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Minnesota students' science scores up

After a less-than-stellar showing on last year's inaugural Minnesota science test, the state's students made some gains on the computerized assessment this year.

Science scores

After a less-than-stellar showing on last year's inaugural Minnesota science test, the state's students made some gains on the computerized assessment this year.

Some districts in the area, including Moorhead, improved their Minnesota State Assessment II Science scores markedly. Dilworth-Glyndon-Felton, for instance, leaped 13 percentage points from a lackluster 35 percent last year. Other districts backtracked somewhat. But overall, proficiency in most districts remained below 50 percent, results that were released today show.

"We're pleased with the progress we've seen from last year, but we still have a lot of work to do," said Deputy Education Commissioner Chas Anderson.

Although districts are required to administer the test under the federal No Child Left Behind law, they don't face penalties for underperforming as they do on statewide reading and math assessments.

The test gauges science know-how in fifth and eighth grade and in high school through an interactive online format.


In statewide results, about 46 percent of the 181,600 students in three grade levels who were tested met or exceeded scoring benchmarks for their age, compared to roughly 40 percent last year.

Anderson had a twofold explanation for the gains: teachers' higher comfort level with the new assessment and the more intense focus on science recently. She said the state purposely set the cut score high on the science test, as it's gearing up to implement more rigorous science standards.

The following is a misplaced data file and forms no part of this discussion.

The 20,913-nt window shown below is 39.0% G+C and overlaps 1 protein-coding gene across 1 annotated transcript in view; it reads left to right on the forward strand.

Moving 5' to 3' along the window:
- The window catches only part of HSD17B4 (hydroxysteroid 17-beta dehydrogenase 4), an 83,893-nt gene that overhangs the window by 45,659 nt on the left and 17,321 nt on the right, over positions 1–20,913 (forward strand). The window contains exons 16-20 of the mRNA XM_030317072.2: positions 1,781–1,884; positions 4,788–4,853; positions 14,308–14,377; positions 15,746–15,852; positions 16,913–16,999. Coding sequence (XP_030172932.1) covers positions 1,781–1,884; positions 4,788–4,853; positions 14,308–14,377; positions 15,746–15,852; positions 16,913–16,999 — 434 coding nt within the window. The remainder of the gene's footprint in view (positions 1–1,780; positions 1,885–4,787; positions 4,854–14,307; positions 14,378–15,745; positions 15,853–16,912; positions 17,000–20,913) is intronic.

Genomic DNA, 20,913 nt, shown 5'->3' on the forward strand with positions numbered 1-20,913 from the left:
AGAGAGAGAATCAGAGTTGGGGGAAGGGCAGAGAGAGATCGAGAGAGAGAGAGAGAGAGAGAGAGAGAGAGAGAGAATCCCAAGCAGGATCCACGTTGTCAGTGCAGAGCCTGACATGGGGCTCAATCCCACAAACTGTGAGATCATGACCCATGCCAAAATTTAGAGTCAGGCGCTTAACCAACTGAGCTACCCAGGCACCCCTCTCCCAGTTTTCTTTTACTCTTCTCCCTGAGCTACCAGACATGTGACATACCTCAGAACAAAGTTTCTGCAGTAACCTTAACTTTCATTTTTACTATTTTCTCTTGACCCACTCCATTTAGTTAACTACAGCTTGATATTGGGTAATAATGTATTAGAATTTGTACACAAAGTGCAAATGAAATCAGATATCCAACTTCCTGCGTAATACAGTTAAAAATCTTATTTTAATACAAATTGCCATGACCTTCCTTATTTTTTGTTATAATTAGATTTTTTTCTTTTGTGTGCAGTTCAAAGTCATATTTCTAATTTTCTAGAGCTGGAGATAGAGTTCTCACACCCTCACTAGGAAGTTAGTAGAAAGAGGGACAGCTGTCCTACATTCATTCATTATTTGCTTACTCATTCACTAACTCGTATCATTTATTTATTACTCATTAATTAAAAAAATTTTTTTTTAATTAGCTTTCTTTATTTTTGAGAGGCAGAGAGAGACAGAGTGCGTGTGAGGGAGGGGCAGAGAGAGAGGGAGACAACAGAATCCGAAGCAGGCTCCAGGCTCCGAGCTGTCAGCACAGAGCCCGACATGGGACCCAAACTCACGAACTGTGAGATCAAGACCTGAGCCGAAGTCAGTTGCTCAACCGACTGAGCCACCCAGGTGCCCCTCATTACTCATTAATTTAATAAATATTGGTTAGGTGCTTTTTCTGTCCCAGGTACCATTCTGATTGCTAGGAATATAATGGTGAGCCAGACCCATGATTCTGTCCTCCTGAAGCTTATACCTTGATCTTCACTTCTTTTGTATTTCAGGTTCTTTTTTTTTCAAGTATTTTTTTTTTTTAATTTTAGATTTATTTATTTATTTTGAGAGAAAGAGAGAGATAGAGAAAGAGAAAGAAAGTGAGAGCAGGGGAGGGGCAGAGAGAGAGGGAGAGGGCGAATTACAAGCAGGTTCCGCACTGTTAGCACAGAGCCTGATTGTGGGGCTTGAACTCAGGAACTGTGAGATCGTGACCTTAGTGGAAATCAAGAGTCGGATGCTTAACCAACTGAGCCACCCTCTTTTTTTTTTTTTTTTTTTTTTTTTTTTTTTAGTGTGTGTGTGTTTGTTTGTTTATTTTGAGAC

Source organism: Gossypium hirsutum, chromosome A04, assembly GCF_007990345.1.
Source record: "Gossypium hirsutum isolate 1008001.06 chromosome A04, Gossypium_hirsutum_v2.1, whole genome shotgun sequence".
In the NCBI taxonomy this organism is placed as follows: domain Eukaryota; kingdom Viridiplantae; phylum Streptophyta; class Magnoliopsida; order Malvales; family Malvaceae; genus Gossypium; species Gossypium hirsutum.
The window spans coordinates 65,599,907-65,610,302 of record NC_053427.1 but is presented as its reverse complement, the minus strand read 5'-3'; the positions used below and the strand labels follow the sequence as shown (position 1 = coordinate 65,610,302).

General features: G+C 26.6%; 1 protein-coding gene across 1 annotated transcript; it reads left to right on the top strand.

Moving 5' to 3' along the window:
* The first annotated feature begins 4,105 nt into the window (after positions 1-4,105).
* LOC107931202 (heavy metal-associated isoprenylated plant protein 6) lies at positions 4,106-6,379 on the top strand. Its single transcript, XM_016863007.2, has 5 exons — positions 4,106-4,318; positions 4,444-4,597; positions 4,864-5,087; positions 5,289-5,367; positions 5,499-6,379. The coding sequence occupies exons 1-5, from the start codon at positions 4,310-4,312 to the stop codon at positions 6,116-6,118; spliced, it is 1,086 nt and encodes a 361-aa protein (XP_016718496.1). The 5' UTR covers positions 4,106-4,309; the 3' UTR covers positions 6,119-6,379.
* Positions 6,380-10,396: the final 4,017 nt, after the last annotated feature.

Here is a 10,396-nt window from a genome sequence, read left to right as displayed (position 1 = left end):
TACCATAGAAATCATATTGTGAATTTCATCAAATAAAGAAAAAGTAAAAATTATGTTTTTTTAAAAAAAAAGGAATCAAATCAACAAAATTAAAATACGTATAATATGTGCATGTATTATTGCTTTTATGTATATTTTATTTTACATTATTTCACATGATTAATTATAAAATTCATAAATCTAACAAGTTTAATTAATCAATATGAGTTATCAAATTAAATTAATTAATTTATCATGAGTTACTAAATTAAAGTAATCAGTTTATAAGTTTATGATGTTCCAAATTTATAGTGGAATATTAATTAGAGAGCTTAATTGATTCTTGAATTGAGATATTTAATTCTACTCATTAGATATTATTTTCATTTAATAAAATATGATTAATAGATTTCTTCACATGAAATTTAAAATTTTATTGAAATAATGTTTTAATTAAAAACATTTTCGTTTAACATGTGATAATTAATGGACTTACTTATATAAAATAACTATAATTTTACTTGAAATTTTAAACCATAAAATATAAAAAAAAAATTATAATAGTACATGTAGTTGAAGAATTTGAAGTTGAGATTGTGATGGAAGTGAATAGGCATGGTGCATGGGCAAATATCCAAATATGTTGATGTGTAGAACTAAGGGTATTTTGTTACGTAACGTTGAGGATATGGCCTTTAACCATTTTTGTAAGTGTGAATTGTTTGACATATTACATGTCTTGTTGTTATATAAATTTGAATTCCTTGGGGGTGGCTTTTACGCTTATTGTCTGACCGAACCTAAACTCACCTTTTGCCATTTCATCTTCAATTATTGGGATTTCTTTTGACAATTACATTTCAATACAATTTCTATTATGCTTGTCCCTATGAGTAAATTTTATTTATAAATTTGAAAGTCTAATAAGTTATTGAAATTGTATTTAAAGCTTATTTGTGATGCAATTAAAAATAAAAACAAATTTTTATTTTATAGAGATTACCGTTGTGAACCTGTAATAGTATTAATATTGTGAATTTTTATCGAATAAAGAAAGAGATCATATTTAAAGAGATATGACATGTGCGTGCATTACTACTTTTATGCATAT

"We believe having high expectations for our students is a better policy because more of them will be ready for work and college after graduation," Anderson said.

In Moorhead, scores districtwide improved by almost 10 percent, to a 48 percent proficiency.

In D-G-F, physics and chemistry teacher Pat Rieder said, "We weren't happy with last year's results, and we really asked what we need to do differently."

Rieder said teachers spent a lot of time making sure they're covering all the state standards and filling in gaps last year's test results revealed.

Of area districts, Hawley stood out as the science champion with 60 percent overall proficiency and more than 80 percent among high school students. Superintendent Phil Jensen said the secret to the district's success is a balance between lecture and hands-on activities.

Anatomy and physiology teacher Bill Gottenborg said he and his colleagues try to spend time in the lab daily, even if it means students do some of their reading at home. He might deploy an EKG machine and stethoscopes in learning about the cardiovascular system, for instance.


"We try to engage the students in learning. They don't just sit there and take notes; they have to do a little thinking, too," he said.

Still, Jensen said, he and other state educators have some doubts about the format of the test.

"If less than half the students in the state score proficient, could there be something wrong with the test itself?" he said. "It's great to set high standards, but are they realistic?"

Readers can reach Forum reporter Mila Koumpilova at (701) 241-5529

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